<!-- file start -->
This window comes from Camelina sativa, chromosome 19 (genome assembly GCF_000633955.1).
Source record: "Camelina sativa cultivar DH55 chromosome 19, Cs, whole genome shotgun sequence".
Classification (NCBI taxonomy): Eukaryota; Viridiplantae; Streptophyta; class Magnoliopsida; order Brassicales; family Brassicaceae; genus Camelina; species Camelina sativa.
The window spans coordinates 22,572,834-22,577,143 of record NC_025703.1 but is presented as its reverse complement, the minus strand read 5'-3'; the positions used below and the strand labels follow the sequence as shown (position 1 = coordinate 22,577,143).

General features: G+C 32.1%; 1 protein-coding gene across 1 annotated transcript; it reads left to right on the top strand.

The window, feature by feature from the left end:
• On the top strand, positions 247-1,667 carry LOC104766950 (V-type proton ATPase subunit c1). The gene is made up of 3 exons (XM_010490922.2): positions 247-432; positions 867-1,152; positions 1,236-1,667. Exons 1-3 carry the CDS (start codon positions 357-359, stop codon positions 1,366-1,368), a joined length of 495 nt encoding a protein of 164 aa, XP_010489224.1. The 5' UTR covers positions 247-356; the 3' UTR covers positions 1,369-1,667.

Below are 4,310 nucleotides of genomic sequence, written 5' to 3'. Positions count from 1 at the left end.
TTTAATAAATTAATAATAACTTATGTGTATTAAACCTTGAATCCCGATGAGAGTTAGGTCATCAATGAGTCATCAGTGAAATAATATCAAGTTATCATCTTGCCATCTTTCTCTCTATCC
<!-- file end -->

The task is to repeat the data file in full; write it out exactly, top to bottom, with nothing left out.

This window comes from Camelina sativa, chromosome 19 (genome assembly GCF_000633955.1).
Source record: "Camelina sativa cultivar DH55 chromosome 19, Cs, whole genome shotgun sequence".
Classification (NCBI taxonomy): Eukaryota; Viridiplantae; Streptophyta; class Magnoliopsida; order Brassicales; family Brassicaceae; genus Camelina; species Camelina sativa.
The window spans coordinates 22,572,834-22,577,143 of record NC_025703.1 but is presented as its reverse complement, the minus strand read 5'-3'; the positions used below and the strand labels follow the sequence as shown (position 1 = coordinate 22,577,143).

General features: G+C 32.1%; 1 protein-coding gene across 1 annotated transcript; it reads left to right on the top strand.

The window, feature by feature from the left end:
• On the top strand, positions 247-1,667 carry LOC104766950 (V-type proton ATPase subunit c1). The gene is made up of 3 exons (XM_010490922.2): positions 247-432; positions 867-1,152; positions 1,236-1,667. Exons 1-3 carry the CDS (start codon positions 357-359, stop codon positions 1,366-1,368), a joined length of 495 nt encoding a protein of 164 aa, XP_010489224.1. The 5' UTR covers positions 247-356; the 3' UTR covers positions 1,369-1,667.

Below are 4,310 nucleotides of genomic sequence, written 5' to 3'. Positions count from 1 at the left end.
TTTAATAAATTAATAATAACTTATGTGTATTAAACCTTGAATCCCGATGAGAGTTAGGTCATCAATGAGTCATCAGTGAAATAATATCAAGTTATCATCTTGCCATCTTTCTCTCTATCC